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April 25, 2019

Lopsided levies: Spare the rich, spoil the economy

Business

April 25, 2019

LAHORE: Our economic wizards don’t seem to have the guts for taking the difficult path, paved with fair economic principles, because such a line of action goes against the vested interests; however, they are never shy of taking the easy way out, knowing very well that it will bleed masses.

To balance our budget we need additional resources of Rs2,600 billion. This huge amount cannot be generated through indirect taxation that hurts poor more than the influential. This is because the rich know how to recover their money with interest with the indirect taxes from the consumers.

The economic mangers may succeed in imposing new taxes worth Rs600 billion but that would not solve our problem and only reduce the budget deficit to some extent.

Dr. Hafiz A. Pasha, renowned economist and former finance minister, while speaking at a recent pre-budget seminar, disclosed that the elite of the society who were enjoying extraordinary privileges within the legal framework of the country were largely responsible for current chaotic economic situation of the country.

The quantum of the cost of state captured elite is a whopping Rs2,000 billion, which can be used for social protection and wellbeing of the marginal and poor of the country, he added.

He called upon the government for equal tax treatment for all citizens. He emphasised that no special groups including judiciary and army should be given tax exemptions.

This is easier said than done. It is very difficult to withdraw exemptions and concessions granted to the elite. The influential make it sure to make example of those that dare to tinker with their privileges.

Asad Umar is a recent example. His main fault was not the declining economic indicators as he was following the policies of his leader. His crime was to refuse subsidy to the sugar mills on exports. It is indeed worrisome that at a time when the country is starved of billion of rupees the sugar tycoons want subsidy on exports.

The rupee has devalued by 32 percent they still are not competitive in the global market. The vested interests were on one page when it came to increasing the salaries and perks of the lawmakers, ministers, and even former chief ministers of a province. The bill was publicly opposed by the Prime Minister but was not withdrawn even after two months.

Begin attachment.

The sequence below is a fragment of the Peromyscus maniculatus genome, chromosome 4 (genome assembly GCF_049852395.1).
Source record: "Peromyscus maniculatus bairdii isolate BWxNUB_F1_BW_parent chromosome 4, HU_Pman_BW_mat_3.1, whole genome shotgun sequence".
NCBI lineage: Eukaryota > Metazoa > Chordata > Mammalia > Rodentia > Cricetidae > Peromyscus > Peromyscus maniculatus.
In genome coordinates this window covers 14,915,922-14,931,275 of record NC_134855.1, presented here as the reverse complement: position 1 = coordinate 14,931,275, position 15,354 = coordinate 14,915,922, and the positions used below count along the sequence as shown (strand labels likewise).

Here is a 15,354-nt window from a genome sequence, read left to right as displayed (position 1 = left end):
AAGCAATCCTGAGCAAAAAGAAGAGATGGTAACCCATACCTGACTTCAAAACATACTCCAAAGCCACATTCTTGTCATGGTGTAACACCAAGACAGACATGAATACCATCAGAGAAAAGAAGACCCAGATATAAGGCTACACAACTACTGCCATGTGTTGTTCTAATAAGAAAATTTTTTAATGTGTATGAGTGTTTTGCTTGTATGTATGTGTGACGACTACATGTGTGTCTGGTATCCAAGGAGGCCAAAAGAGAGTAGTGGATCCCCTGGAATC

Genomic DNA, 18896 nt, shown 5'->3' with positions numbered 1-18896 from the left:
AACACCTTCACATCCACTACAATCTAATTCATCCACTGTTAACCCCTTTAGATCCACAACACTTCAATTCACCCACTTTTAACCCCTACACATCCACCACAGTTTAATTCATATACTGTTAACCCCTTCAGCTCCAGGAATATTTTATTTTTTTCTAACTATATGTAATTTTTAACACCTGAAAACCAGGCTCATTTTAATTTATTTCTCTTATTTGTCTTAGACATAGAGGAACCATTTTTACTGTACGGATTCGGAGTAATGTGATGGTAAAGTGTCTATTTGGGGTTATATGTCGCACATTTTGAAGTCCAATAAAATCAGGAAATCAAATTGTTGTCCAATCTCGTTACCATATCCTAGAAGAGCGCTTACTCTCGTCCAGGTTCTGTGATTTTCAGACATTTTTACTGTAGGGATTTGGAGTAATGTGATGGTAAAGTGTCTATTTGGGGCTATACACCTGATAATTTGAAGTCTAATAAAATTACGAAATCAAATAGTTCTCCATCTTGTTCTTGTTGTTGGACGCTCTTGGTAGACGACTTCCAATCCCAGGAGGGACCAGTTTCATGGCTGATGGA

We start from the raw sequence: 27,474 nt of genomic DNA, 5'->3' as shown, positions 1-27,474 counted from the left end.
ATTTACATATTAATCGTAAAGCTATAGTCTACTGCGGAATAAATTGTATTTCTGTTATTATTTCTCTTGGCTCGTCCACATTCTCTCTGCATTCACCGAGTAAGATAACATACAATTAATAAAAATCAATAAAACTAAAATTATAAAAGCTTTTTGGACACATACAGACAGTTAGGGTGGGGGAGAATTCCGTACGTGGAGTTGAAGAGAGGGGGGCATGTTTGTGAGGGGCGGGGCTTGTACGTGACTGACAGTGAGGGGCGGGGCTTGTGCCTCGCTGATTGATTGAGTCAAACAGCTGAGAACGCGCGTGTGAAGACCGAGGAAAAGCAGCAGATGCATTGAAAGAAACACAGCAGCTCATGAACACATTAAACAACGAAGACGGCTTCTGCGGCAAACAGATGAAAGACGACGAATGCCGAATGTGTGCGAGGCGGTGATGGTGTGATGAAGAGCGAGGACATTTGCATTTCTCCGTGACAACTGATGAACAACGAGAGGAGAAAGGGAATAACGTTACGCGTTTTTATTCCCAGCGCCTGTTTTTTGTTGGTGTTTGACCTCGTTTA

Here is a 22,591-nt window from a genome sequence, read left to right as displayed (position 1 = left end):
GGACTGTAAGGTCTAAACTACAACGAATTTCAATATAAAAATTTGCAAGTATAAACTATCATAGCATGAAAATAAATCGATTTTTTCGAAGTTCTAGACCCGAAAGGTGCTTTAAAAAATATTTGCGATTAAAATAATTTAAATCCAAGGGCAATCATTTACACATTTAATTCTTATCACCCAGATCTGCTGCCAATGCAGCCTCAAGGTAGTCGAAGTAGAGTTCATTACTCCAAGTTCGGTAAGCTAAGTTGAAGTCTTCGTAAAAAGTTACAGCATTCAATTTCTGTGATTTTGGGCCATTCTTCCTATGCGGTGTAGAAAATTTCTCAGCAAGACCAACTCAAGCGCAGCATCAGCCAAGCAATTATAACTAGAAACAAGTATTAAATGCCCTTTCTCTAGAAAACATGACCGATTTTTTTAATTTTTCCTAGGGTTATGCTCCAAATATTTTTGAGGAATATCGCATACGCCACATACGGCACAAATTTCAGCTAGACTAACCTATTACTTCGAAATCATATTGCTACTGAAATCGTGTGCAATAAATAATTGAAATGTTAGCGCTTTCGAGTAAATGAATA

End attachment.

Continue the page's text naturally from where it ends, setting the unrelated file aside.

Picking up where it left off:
It is politically suicidal to hurt the interests of the elite. The elite in fact is capable of staging strikes and dharnas that even the most popular political parties cannot do.

The value-added tax (VAT) for instance would document the businesses of the larger traders and will not have any impact on small traders. The sales made to small traders are without documents as big traders avoid sales tax.

The small traders would have to pay a minor amount on the profit they made on their purchase price but since they do not have receipt of purchase they would have to officially pay the sales tax on sales price.

The big traders provide them support and finances to agitate against the VAT.

The political parties in opposition lend them full support. The economy remains undocumented.

In the same way the agriculture tax, if levied on income, like on industries or salaries, would be applicable on big landlords and not on 87.5 percent farmers having less than 12 acres of land.

The agitators however are small traders fully supported by the big landlords. This is the reason that Dr Pasha said only a broad base political consensus on economy can help the government to get out of the economic quagmire, where all major political parties can agree upon the common reforms agenda.

Dr Shahid Hafeez Kardar, former governor State Bank of Pakistan, at the same seminar said International Monitory Fund (IMF) is the main culprit behind the destruction of our tax and revenue collection system.

Kardar said inequality in the society was mainly because of the structure of the economy, where growth rate was confined to financial sector, IT sector, telecom, and automobile sector and “we ignored large unskilled and poor segment of society”. “Can we avoid IMF or dictate our terms to the lending agency? Or are we in a position to reign in financial sector or automobile giants?” Kardar questioned.

To achieve inclusive and sustainable economic growth we need to empower our women and women should be facilitated with access to financial services, which include credit, and allow them to take independent decisions. Is the society prepared for this change of heart?

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